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Article
Publication date: 22 April 2022

Stine Alm Hersleth, Elin Kubberød and Antje Gonera

This paper aims to explore the market creation practices of farm-based entrepreneurs in the local food sector. Alternative marketing channels for farm-based products increase, but…

Abstract

Purpose

This paper aims to explore the market creation practices of farm-based entrepreneurs in the local food sector. Alternative marketing channels for farm-based products increase, but it is not known how entrepreneurs work to position their products in the marketplace. By expanding on the research of farm-based entrepreneurship and entrepreneurial marketing (EM), this study explores the entrepreneurial practices that farm-based entrepreneurs use through the lens of the EM mix (EMM) and its constituent dimensions: person, purpose, practice and process.

Design/methodology/approach

The study uses a multiple case study design and follows a phenomenological approach in conducting in-depth retrospective interviews with 11 successful farm-based entrepreneurs in the local food sector in Norway.

Findings

The thematic analysis revealed four key EM practices of the study’s farm-based entrepreneurs: transferring the farm or transforming the farm as the primary purpose; legitimising a local brand through the uniqueness of person, purpose and place; using a personal networking approach in the market development process and flexible and controllable market expansion practices. These elements constitute the pillars of successful, creative and resource-efficient market development.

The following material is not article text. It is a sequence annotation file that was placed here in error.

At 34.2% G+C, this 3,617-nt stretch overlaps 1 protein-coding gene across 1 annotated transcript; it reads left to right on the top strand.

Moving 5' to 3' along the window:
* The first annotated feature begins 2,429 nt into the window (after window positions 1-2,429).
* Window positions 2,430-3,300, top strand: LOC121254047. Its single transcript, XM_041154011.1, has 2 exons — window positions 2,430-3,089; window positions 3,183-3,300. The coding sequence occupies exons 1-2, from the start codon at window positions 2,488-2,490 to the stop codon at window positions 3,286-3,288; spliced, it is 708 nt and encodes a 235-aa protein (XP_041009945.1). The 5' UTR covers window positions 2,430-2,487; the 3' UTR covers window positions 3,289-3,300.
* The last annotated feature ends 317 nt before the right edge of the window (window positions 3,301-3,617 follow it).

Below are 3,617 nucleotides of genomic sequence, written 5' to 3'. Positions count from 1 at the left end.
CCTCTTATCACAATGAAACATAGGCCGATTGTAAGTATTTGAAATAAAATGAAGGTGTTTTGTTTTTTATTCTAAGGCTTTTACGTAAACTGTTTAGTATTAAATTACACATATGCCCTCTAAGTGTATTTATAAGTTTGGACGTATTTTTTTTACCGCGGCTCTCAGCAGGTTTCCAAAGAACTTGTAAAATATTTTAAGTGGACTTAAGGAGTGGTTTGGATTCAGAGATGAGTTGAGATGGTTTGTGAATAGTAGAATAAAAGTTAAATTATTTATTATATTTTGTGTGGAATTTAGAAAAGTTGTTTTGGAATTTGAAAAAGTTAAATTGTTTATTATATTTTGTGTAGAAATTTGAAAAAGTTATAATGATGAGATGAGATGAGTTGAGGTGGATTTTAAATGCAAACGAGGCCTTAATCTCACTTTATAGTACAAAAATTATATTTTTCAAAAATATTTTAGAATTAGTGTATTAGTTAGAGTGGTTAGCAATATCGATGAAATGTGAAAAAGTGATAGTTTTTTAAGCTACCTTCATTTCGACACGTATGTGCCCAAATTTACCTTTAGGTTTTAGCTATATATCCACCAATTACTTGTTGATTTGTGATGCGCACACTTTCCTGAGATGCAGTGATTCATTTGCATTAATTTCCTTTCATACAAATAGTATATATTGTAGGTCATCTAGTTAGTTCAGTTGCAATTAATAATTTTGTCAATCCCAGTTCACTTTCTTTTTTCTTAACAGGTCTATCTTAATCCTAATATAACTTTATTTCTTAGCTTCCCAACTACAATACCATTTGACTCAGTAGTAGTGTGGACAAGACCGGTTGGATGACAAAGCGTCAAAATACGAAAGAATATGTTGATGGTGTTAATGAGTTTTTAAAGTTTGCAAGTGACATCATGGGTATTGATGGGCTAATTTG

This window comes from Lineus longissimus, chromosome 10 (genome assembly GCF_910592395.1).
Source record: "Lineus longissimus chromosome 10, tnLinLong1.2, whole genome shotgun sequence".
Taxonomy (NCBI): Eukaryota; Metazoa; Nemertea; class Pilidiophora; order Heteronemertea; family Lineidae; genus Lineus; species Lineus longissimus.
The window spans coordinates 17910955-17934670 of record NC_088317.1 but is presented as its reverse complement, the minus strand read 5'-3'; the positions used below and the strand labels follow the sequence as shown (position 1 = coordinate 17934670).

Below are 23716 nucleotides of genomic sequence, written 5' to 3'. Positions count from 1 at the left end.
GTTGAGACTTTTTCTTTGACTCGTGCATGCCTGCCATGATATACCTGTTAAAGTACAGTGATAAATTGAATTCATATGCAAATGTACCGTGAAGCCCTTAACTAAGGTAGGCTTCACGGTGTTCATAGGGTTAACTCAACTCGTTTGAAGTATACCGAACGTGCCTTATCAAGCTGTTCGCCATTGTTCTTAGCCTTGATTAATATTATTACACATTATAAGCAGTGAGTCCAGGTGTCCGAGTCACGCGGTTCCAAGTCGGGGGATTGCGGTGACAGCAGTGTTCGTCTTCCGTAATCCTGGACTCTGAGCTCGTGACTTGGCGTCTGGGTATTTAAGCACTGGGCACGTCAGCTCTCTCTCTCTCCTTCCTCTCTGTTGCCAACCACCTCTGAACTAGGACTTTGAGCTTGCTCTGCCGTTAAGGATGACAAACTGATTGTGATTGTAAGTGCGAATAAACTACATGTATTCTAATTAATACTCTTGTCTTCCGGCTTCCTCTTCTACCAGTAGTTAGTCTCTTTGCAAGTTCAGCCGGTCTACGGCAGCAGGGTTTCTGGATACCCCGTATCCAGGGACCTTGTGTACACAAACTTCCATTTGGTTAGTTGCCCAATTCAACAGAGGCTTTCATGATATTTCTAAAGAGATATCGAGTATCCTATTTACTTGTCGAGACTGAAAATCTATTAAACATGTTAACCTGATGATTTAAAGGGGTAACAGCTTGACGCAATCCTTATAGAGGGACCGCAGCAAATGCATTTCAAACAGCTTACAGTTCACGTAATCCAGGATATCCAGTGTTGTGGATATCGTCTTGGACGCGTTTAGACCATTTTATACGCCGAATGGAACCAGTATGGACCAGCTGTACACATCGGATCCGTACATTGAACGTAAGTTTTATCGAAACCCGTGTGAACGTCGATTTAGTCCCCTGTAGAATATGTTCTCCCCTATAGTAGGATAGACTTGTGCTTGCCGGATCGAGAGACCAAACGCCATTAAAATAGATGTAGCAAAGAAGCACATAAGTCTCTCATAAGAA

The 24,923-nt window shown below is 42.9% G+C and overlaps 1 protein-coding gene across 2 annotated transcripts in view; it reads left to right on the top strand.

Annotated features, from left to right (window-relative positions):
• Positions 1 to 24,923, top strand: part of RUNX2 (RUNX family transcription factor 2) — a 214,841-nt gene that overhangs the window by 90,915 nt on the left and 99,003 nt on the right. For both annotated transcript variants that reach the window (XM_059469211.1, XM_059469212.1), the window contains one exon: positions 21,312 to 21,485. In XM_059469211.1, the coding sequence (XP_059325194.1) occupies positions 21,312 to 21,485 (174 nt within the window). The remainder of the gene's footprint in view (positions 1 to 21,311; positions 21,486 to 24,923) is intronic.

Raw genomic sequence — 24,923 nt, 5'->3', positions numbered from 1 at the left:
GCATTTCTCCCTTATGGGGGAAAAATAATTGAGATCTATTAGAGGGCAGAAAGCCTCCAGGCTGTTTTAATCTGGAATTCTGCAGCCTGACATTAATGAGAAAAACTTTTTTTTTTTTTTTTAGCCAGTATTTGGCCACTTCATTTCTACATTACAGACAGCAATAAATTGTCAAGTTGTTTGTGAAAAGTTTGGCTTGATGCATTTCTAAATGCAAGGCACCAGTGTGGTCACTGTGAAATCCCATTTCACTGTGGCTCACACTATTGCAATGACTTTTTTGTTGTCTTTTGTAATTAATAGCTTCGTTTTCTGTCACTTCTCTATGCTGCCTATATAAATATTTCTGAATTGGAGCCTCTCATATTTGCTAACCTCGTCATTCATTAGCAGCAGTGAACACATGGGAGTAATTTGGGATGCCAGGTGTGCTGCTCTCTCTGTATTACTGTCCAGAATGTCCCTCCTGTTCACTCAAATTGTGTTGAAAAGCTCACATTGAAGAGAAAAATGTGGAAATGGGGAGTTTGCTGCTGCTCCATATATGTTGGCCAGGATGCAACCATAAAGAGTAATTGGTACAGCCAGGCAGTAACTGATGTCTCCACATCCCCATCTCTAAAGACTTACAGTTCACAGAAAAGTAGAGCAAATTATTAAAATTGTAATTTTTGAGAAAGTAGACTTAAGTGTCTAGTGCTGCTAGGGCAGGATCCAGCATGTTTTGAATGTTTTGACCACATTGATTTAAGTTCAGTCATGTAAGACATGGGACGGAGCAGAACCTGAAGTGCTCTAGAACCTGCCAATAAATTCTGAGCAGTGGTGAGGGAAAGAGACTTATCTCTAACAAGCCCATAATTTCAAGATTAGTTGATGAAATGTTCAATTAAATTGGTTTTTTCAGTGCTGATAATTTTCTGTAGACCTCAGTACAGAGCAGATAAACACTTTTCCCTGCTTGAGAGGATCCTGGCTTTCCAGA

Originality/value

The study represents a pioneering attempt to explore and conceptualise EM within farm-based entrepreneurship. The findings ultimately give rise to a novel framework: the farm-based entrepreneur’s marketing mix (FEMM).

Details

Journal of Research in Marketing and Entrepreneurship, vol. 24 no. 1
Type: Research Article
ISSN: 1471-5201

Keywords

Article
Publication date: 12 May 2023

Stine Alm Hersleth, Antje Gonera and Elin Kubberød

Previous research studying larger market-driving businesses argues that successful entrepreneurs intuitively show market-driving capabilities. Even though market-driving is…

Abstract

Purpose

Previous research studying larger market-driving businesses argues that successful entrepreneurs intuitively show market-driving capabilities. Even though market-driving is acknowledged as entrepreneurial action and practice, this phenomenon has rarely been studied from a micro-business perspective. Representing more than 40% of all food businesses in Norway, micro-businesses contribute significantly to both value creation and variety in the marketplace, and this study addresses the existing research gap by examining market-driving practices in food micro-businesses in a competitive Norwegian grocery market.

Design/methodology/approach

The study employs a multiple-case-study approach with four pioneering food micro-businesses within the Norwegian local food sector. Data collected during in-depth interviews with the individual founder-managers provide insight into understanding market-driving practices through the lens of entrepreneurial orientation.

Findings